The current political rhetoric in the United States (and other countries, to a lesser extent) is all about government regulations vs. the free market. Republican candidates have been spending much time making promises about budget cuts, removal of regulations, and untying the hands of “job creators.” Government regulation is said to be “inefficient” and an impedance to the progress of the country. The rhetoric here in Canada over the past few years has been similar, focusing on “stimulating the economy” and creating jobs.
Amongst all this language about business and economies, it is important to clarify the goals or end-state that one wishes for society to achieve. Certainly, people have different ideas about what society should be like, but in general I think it is fairly uncontroversial to state that society should benefit the people within it. I would submit that a good goal for society to have is to be just and equitable, and to work toward the well-being of its citizens. It is only after we set this goal that we can start to clarify whether government regulations and policies are truly a good thing. Do they achieve this goal?Continue Reading
One of the lovely words that feminism has created is “mansplaining”. Unlike “bromance” or “manscaping” or “murse”, which imply that men’s non-sexual same-gender friendships, untamed body hair, or fashion accessories are somehow totally different from women’s, mansplaining is not an attempt to state that men explain things differently than women. I think Karen Healey says it well:
Mansplaining is when a dude tells you, a woman, how to do something you already know how to do, or how you are wrong about something you are actually right about, or miscellaneous and inaccurate “facts” about something you know a hell of a lot more about than he does.
Bonus points if he is explaining how you are wrong about something being sexist!
It’s the “Well, actually…” of discussions about gender (or any topic, really). As an example of the attitude in question: I had a discussion today with a guy who thinks that he knows everything. On any topic for which you could ever dream up, he would confidently assert his opinion, stated more as fact than opinion. While I admit that he is certainly well-read, no one is capable of being an expert in every topic. But conversations with this person quickly devolve into a lesson about how you are wrong and he is right. He frequently cuts people off to interject his disagreement before even having anything to disagree about, and relays his points with didactic condescension. All-around, he is just an annoying conversation partner. Take this attitude, and put it in the context of men conversing with women, and you have mansplaining.Continue Reading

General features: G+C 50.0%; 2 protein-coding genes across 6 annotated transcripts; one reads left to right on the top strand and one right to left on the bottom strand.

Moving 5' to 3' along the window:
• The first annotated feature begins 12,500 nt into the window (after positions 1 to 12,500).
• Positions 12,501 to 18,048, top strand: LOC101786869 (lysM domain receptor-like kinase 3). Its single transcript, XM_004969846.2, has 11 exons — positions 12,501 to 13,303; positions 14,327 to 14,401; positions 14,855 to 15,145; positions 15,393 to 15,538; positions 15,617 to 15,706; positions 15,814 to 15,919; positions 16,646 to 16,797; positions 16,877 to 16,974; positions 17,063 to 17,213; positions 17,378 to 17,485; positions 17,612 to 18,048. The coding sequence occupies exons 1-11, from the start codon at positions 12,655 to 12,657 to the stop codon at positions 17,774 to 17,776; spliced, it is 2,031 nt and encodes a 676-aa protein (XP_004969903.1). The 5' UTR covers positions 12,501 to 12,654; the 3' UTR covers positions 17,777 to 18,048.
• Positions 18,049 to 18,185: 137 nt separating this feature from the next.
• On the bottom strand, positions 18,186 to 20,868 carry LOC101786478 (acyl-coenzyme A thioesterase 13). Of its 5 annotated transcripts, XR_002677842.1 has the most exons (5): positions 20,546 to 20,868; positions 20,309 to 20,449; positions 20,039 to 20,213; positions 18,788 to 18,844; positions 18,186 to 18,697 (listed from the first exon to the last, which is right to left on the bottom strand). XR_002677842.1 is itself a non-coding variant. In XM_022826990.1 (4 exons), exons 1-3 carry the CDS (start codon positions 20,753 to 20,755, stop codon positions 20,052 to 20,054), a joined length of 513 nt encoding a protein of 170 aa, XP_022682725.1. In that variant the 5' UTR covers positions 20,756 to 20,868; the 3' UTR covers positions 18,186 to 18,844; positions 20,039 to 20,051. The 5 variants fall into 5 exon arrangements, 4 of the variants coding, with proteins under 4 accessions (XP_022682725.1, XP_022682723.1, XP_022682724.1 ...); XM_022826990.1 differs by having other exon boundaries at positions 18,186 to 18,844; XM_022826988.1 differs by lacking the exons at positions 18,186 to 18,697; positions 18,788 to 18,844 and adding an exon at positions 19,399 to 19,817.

“There Was an Old Lady” retells the fantastical account of an elderly woman who swallows various animals in an ever-increasingly bizarre and grotesque display of ingurgitation. The following brief analysis will examine this nursery rhyme for critical thematic elements and possible problematic components.
The song opens as follows:
There was an old lady who swallowed a fly I don’t know why she swallowed a fly — perhaps she’ll die!
One should note the relative banality of the opening statement: While swallowing a fly is somewhat uncommon and an unpleasant experience, it is almost certainly not fatal. The utter confusion of the author is expressed, as he or she seems to believe that the woman must have swallowed the insect on purpose. Much more likely is that she did so by accident. Nevertheless, the author “blames the victim” in an attempt to explain the described event, and then seems to revel in the possibility that she may not survive the incident. Whereas most observers would spend the time helping the old lady, performing first aid techniques if necessary, and calling the paramedics if serious, the author instead decides to retell the event with no indication that any help was given. As can be seen in the following stanzas, the woman is left to correct the problem herself.Continue Reading
Welcome to 2012! According to the Mayans (or, more accurately, the New Age fanatics), we have less than a year to live! But the rest of us reasonable people know that the world has much more happiness and heartache, mirth and misery, feast and famine in store. The universe is here for the long haul, and humans will likely be here for a while longer too. So enjoy life while it is here!—and be sure that others do as well.
New Year’s has always been a time of reflection for me, as it is for many. I prefer to find a quiet place to sit and ponder, rather than the raucous, drunken celebration of a changing calendar and a ball dropping. For me, Christmas is a time to celebrate, but New Year’s is a time to reflect on what has been and what is to come. Such reflection should really happen continually, for every day is a step forward. After all, January 1st merely marks an arbitrary point in the circumnavigation of the Earth around the Sun. We are always moving, always being propelled forward into the future. Without an understanding of the past and a clear vision of the future, we are condemned to stumble blindly about, never finding solid footing. The Earth may always smoothly travel in its orbit, but we have no such guarantee. And so, as the old year leaves and the new year makes its entrance, I prefer to keep the company of my thoughts, with a mind to my own actions and the development of my character.Continue Reading